We are all addicted to technology to some degree, and Seed shows a world where innovations are a critical part of even the most mundane tasks. In fact, technology has made everyone healthier and safer, but the more connected people have become, the more alone they actually are.

For Emma in Seed, her interactions with real people are precarious at best. She’s a sad teen who is struggling to get through school. She is at odds with her mother, estranged from her dad, and constantly worrying about her comatose grandfather. Just like everyone around her, devices and artificial intelligence have been integrated so much into society that talking to a chatbot for fun or getting into and directing a self-driving car is just part of life. Her phone is her escape. Unfortunately, Emma befriends AI that is a bit too good, and soon she notices that her new chatbot buddy is way more than she expected. In fact, it’s downright scary.

The frightening part is our current world isn’t too far off. Calling cell phones “phones” seems silly at this point with the amount of stuff we can download and do on them. We can look up anything in seconds, track our health, listen to music, make high quality videos, and even pay for our coffee all with a cell phone. We have devices like Alexa that listen and answer our questions (and some people have even figured out how to spy on you through your voice assistant). But what happens when the machines start watching and listening so well that they can actually affect things around them and even harm people?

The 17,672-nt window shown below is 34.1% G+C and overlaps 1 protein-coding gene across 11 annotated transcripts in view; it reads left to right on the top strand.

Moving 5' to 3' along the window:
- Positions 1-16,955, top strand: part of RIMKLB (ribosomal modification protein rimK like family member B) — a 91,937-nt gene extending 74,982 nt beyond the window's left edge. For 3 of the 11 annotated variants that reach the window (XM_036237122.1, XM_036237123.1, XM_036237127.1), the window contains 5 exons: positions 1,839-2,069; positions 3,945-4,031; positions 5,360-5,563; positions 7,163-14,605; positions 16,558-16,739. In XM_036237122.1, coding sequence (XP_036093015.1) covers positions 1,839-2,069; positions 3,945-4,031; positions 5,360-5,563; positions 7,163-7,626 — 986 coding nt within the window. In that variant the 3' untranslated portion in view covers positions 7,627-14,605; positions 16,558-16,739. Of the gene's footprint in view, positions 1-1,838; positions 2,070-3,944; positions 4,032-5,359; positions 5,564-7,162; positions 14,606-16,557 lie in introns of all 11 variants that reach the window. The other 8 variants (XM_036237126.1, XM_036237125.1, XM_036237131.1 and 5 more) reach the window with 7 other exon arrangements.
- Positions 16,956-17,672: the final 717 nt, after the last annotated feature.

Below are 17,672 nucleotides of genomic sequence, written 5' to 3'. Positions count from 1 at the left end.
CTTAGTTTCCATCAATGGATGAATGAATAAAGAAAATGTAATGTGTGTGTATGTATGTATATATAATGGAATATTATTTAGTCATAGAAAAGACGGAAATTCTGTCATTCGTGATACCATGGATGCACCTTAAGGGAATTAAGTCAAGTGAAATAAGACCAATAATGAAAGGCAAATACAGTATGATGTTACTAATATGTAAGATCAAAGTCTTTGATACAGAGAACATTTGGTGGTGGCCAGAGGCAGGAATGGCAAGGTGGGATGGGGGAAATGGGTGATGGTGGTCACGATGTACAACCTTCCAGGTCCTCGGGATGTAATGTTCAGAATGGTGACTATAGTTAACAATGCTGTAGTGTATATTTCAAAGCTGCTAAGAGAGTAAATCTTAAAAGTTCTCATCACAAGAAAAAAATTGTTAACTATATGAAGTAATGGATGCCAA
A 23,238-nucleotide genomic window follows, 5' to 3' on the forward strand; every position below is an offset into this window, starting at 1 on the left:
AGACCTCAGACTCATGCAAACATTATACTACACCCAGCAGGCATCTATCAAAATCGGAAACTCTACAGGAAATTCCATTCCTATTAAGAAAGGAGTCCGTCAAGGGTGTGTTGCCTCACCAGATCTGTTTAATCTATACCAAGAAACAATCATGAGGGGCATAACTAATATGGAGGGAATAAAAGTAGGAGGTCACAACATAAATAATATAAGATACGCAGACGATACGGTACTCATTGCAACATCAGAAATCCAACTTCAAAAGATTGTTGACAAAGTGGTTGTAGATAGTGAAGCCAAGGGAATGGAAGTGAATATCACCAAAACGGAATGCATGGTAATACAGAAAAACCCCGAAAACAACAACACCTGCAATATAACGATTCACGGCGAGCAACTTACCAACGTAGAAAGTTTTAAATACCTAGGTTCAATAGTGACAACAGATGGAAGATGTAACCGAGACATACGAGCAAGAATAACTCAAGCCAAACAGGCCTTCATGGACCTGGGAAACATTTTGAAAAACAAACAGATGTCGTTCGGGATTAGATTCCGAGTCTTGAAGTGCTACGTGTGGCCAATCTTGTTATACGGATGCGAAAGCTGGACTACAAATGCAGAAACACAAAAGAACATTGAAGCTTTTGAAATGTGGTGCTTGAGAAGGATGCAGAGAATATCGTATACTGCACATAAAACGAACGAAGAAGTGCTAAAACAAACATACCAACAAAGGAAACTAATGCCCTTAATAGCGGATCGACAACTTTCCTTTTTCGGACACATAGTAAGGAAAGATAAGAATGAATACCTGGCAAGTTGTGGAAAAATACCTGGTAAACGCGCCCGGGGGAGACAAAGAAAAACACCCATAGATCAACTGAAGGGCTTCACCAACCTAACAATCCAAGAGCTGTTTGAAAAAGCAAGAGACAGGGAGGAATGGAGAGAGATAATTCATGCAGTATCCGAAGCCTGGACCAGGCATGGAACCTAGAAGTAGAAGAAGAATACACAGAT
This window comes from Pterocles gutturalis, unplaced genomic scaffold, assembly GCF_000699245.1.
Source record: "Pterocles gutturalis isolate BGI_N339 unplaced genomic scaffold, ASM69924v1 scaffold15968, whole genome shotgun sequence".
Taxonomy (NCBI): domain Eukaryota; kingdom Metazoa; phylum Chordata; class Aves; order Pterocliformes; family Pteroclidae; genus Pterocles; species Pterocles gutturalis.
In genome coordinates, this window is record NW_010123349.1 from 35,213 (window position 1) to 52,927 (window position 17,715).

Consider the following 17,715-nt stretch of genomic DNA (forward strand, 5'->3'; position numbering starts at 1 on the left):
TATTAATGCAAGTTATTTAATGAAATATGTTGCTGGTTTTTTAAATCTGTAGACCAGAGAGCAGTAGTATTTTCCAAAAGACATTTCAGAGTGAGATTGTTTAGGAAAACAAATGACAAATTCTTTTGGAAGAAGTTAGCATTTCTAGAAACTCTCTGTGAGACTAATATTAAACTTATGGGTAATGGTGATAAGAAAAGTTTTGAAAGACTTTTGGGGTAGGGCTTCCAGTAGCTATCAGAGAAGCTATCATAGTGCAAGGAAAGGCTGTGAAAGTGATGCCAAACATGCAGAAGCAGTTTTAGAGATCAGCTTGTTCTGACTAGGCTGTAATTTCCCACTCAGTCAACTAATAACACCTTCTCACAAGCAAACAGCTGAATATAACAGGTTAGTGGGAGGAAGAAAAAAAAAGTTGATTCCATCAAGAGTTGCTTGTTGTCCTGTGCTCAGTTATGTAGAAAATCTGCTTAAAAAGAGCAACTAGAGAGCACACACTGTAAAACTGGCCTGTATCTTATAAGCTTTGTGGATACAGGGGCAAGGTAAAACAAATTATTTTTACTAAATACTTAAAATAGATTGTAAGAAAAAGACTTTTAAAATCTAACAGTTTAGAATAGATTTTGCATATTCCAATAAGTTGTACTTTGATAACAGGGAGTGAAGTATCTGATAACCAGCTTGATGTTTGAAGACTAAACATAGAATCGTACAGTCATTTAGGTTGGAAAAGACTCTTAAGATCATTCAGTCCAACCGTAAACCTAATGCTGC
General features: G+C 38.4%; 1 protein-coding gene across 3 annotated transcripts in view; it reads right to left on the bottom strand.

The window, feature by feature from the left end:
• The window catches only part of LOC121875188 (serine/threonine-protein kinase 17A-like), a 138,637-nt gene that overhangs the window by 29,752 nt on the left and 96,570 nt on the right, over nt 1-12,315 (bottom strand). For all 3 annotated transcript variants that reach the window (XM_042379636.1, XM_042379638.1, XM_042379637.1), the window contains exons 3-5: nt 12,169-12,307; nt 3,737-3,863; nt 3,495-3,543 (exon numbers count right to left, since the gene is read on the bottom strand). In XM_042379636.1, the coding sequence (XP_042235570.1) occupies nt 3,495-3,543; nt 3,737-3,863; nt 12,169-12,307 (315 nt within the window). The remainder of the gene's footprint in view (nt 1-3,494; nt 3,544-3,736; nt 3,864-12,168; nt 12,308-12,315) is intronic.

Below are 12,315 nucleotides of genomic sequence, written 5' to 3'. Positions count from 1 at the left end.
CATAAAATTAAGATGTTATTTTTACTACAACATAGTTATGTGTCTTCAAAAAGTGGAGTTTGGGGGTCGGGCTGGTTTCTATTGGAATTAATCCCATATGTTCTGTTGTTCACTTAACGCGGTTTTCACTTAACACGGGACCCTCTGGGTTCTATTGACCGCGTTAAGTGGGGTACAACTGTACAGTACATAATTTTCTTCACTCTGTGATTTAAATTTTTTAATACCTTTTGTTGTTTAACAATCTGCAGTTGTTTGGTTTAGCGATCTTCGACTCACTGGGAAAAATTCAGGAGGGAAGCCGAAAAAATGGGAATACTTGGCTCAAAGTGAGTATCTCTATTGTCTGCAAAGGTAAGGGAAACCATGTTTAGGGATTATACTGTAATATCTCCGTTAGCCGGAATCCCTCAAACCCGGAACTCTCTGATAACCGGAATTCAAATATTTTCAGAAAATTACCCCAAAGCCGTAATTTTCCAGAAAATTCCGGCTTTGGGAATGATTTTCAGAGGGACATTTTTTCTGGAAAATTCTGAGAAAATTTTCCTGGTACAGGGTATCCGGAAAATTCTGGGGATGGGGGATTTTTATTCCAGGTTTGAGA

Created by Said P., the science fiction series serves as a warning to our current tech-addicted civilization. This isn’t the first story (and it won’t be the last) that explores what happens when the machines get too smart and begin to take over, but the intriguing story (that you will ironically read on a device) may inspire you to turn off your cell phone and go play outside for a while.

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To begin reading Seed, head over to Webtoons.

Seed

 

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